IMPORTANT NOTE: I never did post the essay on Haitian poverty. This is a sore point for me. I've been thinking about this issue for 16 years. I've written extensively about it, lectured a zillion times on it, but I just haven't been able to get this essay out. I can't fully explain it. It will come -- eventually. But obviously not for this week which is actually over already as I write this note of apology.

So we push on to the third week's work and leave that particular essay hang. It will come, but I'll need more time.

Sorry about that.


In this third week we will look at three areas of early Haitian history:

  1. The Pre-Columbian situation, the lives of the Taino/Arawak natives.
  2. The Spanish colonial period (1492 - 1687).
  3. The Pirates on the Isle of La Tortue (Turtle Island).

Recall the central focus of the entire course -- it is to see the past in terms of how it contributed to and set up the present, or helps make the present more understandable.

My general argument is that the topics of this week are in a strong sense deviations from that main path. I believe the Taino/Arawak and the Spanish made virtually no contributions at all. So the interest in them is for its own sake, just to have a better understanding of what was going on in those 175 years.

I will argue that there was some lasting contributions from the pirates, but it was not so much shaping the particulars of the present as it was in making the development even possible.

I would ask you to read the following:

  1. From Corbett's web page:
    1. On the Taino/Arawaks: I will expect you to read two essays. The main one is my own overview paper on the lives of the Taino/Arawak. Since that essay has provoked a rather heated response from the Taino/Arawak Council, I ask that you read the denial of genocide which was written by a chief in the Taino/Arawak Council, attacking my position. A little more about that below.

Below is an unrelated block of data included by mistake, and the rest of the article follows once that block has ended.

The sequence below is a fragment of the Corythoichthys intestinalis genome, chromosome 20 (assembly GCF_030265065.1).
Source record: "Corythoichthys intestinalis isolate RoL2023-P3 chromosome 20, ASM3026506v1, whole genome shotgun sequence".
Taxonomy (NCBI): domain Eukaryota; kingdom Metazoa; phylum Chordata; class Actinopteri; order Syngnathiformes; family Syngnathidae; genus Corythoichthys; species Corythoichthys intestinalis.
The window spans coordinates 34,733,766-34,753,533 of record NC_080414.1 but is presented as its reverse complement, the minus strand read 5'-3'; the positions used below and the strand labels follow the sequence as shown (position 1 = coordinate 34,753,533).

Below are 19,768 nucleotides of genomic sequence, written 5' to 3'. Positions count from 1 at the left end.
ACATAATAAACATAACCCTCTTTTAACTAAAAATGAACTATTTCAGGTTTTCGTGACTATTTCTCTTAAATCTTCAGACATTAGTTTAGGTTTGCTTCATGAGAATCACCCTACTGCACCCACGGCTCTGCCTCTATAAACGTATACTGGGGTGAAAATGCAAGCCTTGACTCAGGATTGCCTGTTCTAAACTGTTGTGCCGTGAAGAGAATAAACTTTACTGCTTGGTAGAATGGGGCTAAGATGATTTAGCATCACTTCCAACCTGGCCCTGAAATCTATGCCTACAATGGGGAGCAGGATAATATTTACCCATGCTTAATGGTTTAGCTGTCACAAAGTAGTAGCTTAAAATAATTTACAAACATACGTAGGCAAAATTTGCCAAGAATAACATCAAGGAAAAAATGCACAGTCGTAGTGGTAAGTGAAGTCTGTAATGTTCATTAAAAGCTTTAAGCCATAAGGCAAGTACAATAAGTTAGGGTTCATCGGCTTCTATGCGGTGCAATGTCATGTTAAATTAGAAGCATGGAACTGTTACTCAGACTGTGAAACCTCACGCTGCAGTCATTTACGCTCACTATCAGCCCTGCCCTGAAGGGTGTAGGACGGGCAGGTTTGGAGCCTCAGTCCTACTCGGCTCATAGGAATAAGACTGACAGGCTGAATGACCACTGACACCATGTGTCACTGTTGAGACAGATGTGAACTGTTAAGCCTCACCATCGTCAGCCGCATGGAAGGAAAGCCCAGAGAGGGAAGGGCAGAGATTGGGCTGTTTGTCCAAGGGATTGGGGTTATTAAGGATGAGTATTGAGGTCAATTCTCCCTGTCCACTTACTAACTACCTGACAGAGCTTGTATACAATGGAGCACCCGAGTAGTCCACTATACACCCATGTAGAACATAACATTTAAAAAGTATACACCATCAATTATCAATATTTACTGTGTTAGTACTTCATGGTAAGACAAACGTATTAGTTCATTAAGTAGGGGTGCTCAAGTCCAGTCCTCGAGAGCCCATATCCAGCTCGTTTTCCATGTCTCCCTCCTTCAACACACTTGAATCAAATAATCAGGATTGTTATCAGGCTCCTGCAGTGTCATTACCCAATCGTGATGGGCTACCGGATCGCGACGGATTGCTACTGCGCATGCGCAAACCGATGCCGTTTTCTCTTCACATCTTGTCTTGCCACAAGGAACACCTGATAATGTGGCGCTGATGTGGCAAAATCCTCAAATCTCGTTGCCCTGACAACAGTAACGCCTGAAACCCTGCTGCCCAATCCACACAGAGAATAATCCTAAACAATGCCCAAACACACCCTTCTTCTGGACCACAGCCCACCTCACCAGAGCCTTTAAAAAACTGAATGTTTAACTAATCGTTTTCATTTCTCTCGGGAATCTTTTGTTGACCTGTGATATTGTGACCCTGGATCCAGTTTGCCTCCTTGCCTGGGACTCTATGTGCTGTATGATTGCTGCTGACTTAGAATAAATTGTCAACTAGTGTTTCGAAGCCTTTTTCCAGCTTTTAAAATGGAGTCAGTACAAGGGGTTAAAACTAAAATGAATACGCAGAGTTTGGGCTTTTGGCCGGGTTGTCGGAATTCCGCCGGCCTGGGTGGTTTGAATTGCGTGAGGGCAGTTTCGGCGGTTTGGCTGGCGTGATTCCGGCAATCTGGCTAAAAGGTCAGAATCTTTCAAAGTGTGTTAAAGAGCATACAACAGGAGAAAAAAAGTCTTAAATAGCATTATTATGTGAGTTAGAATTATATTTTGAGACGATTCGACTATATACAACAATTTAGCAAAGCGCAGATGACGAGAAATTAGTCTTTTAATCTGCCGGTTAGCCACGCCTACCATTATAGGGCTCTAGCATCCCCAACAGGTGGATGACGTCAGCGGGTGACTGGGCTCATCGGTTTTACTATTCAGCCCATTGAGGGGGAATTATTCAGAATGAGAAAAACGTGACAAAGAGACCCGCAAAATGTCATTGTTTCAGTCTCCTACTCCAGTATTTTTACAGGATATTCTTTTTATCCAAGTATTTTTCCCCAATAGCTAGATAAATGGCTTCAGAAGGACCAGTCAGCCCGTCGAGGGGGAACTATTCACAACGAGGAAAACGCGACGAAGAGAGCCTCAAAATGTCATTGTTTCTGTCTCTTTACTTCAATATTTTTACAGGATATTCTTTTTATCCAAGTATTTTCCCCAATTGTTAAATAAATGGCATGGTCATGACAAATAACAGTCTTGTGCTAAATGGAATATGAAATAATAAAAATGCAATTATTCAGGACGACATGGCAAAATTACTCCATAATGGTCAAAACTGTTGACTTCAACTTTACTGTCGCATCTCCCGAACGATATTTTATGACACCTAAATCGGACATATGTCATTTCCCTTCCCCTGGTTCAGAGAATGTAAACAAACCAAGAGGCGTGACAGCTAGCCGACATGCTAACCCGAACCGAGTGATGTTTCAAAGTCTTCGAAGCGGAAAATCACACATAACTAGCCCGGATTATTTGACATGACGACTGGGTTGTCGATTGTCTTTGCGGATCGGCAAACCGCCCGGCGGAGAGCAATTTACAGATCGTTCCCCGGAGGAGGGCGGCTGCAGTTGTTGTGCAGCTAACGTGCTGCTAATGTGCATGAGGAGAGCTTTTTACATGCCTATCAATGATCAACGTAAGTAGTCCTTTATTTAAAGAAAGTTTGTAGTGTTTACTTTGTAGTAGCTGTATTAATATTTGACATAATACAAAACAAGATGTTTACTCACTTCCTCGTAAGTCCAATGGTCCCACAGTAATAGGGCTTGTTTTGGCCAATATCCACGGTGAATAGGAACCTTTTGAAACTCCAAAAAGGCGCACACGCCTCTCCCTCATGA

Thus you should read:
      Corbett's overview paper on the Taino/Arawak natives.
      Also read: The response of Taino Chief to the charge of genocide.
    2. In the Spanish period: I ask that you read four of the five essays. You need not read my notes on Brion's book, though you are certainly invited to. Please read all the other essays in that section.
      See section on Spanish in history section at: History home page.
    3. Finally in the pirate section I ask you to read the first essay as part of your mandatory reading. The second is optional and you are certain encouraged to read it, but not required.
      Thus be sure to read: Corbett's essay on the pirates.
  2. From Liberte. There are really only two short things to read in Liberte and one of them duplicates what I assigned from my own web page.
    1. Read item # 2, the letter to the Taino/Arawaks from King Ferdinand.
    2. Read item # 4 on the Buccaneers.

An important note about the genocide issue with the Taino/Arawaks: When I originally wrote the paper on the life of the Taino/Arawaks, which goes back about ten years or more, I had made a very strong claim about the genocide, asserting it as an accomplished fact of history. In 1985 when I offered my first on-line history course, the chief of the Taino/Arawak Council wrote a strongly critical position about my stance. I was in agreement with parts of his criticism and not others. I made amendments to the paper and the issue took on a life of its own. I'm amended the paper again and added material as last as last month.

The greatest irony is that the issue has little relevance to this course AS SUCH. I think it is a fascinating and important historical issue. But, no matter how that question of genocide is decided, we are still faced with the fact that the Taino/Arawaks have not had any recognizable role in shaping the history of Haiti. Thus I deviate from my primary purpose, that is seeing in the past the shaping of the present.

This is equally true of the Spanish period, which did little to contribute to the present of Haiti, and significantly true of the period of the pirates, though their French roots can be seem to be connected as the root of the coming period of French colonialism.

This unit then, is a bit of an historical deviation from my main plan and a look at these three hopefully interesting historical periods just for their own sake and not because of their contribution to contemporary Haiti. This not true of any remaining issues in the course.


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